The HVAC system is the largest consumer of energy in a typical household. They account for 48% of the total energy usage, according to the U.S. Department of Energy.
Fortunately, there are things that you can do to reduce energy costs—regular maintenance being one of them.
Thinking of doing that? Looking for some fall HVAC maintenance tips? If so, you’re at the right place.
We’ll be going over everything that you need to do below. Keep reading to learn more!
Check and Replace the Filters
Make a habit of checking the air filter. Over time, dust and debris can build up and that can clog the system. Not only will that reduce its efficiency, but it can also aggravate allergy and asthma symptoms. For example, it can cause itchy eyes, sneezing, coughing, or headaches.
That’s why it’s recommended that you change the filter once every 90 days (consider keeping an extra replacement filter for your HVAC/furnace at home).
Keep in mind, however, that you may have to replace it more often if you have pets or if you tend to leave the windows open.
For the best results, consider using a high-efficiency pleated air filter; they contain folds that allow them to trap more particles than traditional filters.
Remove Natural Debris From Around the Unit
It’s not uncommon for weeds and other foliage to grow around the unit during the summer. For example, they can build up around the condenser unit. Not only will that disrupt the airflow, but it can also attract bugs and critters, especially as the weather grows colder.
Don’t forget to clean the evaporator and condenser coils as well—they tend to collect dirt over the summer months. Mix some warm water with mild soap in a spray bottle and apply it onto the coils. Give the solution a few minutes to soak in and reapply as needed.
If necessary, you can also use a soft-bristle brush to loosen any dirt or dust.
For more thorough cleaning, you can turn off the unit and unscrew the top grille. Carefully remove the fan and wipe the interior with a damp cloth.
Clean the Vents and Registers
Make sure that all of the registers and vents are clean and clear; they shouldn’t be blocked off by any furniture or rugs. Ideally, there should be at least 10 inches of space around the openings. Push chairs, cabinets, and couches out of the way if you have to.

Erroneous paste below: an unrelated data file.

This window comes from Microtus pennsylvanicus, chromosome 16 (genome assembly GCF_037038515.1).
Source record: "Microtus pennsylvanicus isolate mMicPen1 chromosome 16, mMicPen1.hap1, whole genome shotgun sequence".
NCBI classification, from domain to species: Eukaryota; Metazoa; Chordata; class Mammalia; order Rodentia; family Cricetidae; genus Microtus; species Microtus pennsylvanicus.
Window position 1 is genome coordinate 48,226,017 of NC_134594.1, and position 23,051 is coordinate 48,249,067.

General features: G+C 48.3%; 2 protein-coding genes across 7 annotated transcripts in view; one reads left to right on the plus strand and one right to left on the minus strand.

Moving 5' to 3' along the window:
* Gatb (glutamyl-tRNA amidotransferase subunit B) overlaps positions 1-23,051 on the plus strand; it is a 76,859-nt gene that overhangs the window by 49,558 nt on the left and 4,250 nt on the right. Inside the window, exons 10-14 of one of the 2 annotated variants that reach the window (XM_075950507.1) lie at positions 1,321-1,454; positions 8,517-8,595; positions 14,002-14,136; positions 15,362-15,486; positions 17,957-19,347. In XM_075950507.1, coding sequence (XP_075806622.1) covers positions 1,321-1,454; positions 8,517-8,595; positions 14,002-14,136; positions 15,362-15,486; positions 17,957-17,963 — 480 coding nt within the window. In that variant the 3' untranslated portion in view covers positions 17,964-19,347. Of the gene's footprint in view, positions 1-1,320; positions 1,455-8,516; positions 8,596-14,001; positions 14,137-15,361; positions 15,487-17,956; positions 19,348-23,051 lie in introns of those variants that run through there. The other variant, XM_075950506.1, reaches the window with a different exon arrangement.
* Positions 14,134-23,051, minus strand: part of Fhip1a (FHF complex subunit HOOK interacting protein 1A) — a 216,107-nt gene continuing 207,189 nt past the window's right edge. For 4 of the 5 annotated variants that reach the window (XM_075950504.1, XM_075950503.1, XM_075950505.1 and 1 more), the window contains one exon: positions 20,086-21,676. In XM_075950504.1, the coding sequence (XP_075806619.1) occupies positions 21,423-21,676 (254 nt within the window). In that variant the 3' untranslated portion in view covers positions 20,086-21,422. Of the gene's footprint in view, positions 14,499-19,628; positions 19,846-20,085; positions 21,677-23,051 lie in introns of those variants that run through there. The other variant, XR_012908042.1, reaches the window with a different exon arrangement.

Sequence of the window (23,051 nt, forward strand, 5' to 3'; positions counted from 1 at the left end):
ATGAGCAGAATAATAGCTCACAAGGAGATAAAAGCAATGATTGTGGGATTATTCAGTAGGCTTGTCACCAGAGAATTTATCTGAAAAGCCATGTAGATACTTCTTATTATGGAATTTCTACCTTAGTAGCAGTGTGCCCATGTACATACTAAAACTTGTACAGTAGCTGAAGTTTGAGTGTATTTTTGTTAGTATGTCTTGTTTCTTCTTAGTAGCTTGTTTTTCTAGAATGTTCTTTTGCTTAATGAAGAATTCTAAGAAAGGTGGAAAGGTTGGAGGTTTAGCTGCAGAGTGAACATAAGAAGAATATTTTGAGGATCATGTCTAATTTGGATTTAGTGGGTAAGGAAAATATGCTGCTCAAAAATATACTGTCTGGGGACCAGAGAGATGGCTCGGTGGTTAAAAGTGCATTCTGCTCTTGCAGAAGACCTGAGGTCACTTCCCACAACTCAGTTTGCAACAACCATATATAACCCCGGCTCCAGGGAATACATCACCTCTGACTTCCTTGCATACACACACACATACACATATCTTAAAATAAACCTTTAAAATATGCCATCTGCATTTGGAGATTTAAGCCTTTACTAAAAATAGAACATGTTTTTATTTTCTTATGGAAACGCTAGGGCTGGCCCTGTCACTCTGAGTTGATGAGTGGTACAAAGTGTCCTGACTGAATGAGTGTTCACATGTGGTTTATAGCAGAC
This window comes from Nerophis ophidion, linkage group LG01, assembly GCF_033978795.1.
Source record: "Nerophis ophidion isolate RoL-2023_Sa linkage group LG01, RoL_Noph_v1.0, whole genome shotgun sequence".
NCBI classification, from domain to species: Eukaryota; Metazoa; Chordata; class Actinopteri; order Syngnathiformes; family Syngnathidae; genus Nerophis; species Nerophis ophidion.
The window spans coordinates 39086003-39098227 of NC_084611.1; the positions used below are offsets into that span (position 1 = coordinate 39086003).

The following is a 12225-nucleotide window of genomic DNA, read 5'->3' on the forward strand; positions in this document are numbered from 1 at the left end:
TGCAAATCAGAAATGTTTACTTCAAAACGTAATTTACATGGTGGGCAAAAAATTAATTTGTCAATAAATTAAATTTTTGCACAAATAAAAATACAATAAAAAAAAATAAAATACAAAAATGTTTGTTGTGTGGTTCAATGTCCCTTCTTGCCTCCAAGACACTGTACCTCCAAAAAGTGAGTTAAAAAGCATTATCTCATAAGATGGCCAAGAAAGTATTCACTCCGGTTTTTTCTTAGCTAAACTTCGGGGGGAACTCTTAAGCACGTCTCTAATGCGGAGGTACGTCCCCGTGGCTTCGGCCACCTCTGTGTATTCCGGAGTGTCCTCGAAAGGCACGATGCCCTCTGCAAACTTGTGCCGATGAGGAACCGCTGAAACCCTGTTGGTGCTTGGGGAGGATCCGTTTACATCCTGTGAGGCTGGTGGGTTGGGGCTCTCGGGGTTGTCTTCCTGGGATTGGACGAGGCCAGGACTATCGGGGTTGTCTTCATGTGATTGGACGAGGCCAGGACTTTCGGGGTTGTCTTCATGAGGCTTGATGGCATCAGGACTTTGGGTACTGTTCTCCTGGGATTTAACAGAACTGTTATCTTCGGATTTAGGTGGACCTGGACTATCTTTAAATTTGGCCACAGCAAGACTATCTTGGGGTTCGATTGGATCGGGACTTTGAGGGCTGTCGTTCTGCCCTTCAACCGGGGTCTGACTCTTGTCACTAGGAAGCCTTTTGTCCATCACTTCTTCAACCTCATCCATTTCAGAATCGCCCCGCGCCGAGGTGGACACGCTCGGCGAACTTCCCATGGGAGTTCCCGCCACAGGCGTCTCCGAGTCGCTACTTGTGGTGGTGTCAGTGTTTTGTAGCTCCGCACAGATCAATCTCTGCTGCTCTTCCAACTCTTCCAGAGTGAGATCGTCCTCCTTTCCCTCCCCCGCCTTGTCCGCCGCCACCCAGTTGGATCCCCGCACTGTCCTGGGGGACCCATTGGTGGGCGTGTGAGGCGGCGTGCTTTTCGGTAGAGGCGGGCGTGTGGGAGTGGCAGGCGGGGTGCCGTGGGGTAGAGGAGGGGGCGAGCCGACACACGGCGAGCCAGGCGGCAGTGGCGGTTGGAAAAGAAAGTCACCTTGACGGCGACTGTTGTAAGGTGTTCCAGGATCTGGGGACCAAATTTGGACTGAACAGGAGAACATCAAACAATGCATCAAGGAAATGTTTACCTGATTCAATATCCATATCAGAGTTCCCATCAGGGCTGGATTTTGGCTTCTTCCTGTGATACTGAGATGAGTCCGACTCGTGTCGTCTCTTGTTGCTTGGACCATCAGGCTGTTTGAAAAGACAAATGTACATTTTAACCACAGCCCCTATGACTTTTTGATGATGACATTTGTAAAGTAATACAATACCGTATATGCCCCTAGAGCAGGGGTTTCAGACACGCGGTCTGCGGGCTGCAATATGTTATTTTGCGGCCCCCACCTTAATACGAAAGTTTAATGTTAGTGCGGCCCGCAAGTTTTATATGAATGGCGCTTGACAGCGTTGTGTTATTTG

Generally speaking, the more clearance they have, the better they’ll be able to move air through the home.
And while you’re doing that, take some time to wipe off any dust that might have built up in the area. That’ll prevent them from entering the system and circulating around your home, which can affect the indoor air quality.
Also, you can remove the vent covers and give them a wipe down with a damp cloth.
Reprogram the Thermostat
It’s a good idea to reprogram your thermostat as the days grow cooler. For example, you can lower the temperature when no one is at home. You can also lower it at night if you don’t mind sleeping in a slightly warmer room.
Not only will that save energy, but it’ll save you money as well. In fact, you can save up to 10% a year on heating and cooling costs just by turning your thermostat back 7-10 degrees for eight hours a day.
Tip: There’s no need to crank up the heat for an isolated cold night if you’ve already pre-programmed the thermostat for comfortable temperatures.
Check For Leaks
Check to see if there are any air leaks—they can lead to unnecessary energy consumption and in some cases, can put a strain on your HVAC system.
The easiest way to do this is by placing a damp hand on the edges of windows, air vents, and exterior doors. If there’s a noticeable draft, chances are, there’s a leak.
More often than not, they’re due to deteriorating weather stripping around windows and doors.
You can either replace the weather-stripping altogether or fill in the cracks with caulk. For leaks behind switch plates and outlets, you can install foam gaskets.
And while you’re testing for air leaks, you can also inspect your air ducts insulation for wet spots and damage.
Schedule a Professional Inspection
As a general rule, you want to schedule an inspection at least once a year. Aside from checking the filters, they’ll also inspect the belts, motors, electrical switches, contacts, and refrigerant levels—basically all of the system’s components.
Chances are, they’ll clean the air ducts as well, which will help to prevent clogs.
As far as pricing goes, it usually ranges from $100 to $200. At the end of the day, it depends on various factors such as the cost of living in your area, time of day, and age of your HVAC unit (older models will generally need more repairs than newer models and that will be reflected in the price).
The Importance of Fall HVAC Maintenance
And there you have it—a fall HVAC maintenance checklist. As you can see, there are various things that you want to do to prepare your unit for the cooler weather, from checking the filters to scheduling a professional inspection.
Looking for more tips like this? If so, be sure to check out some of the other posts in our home section!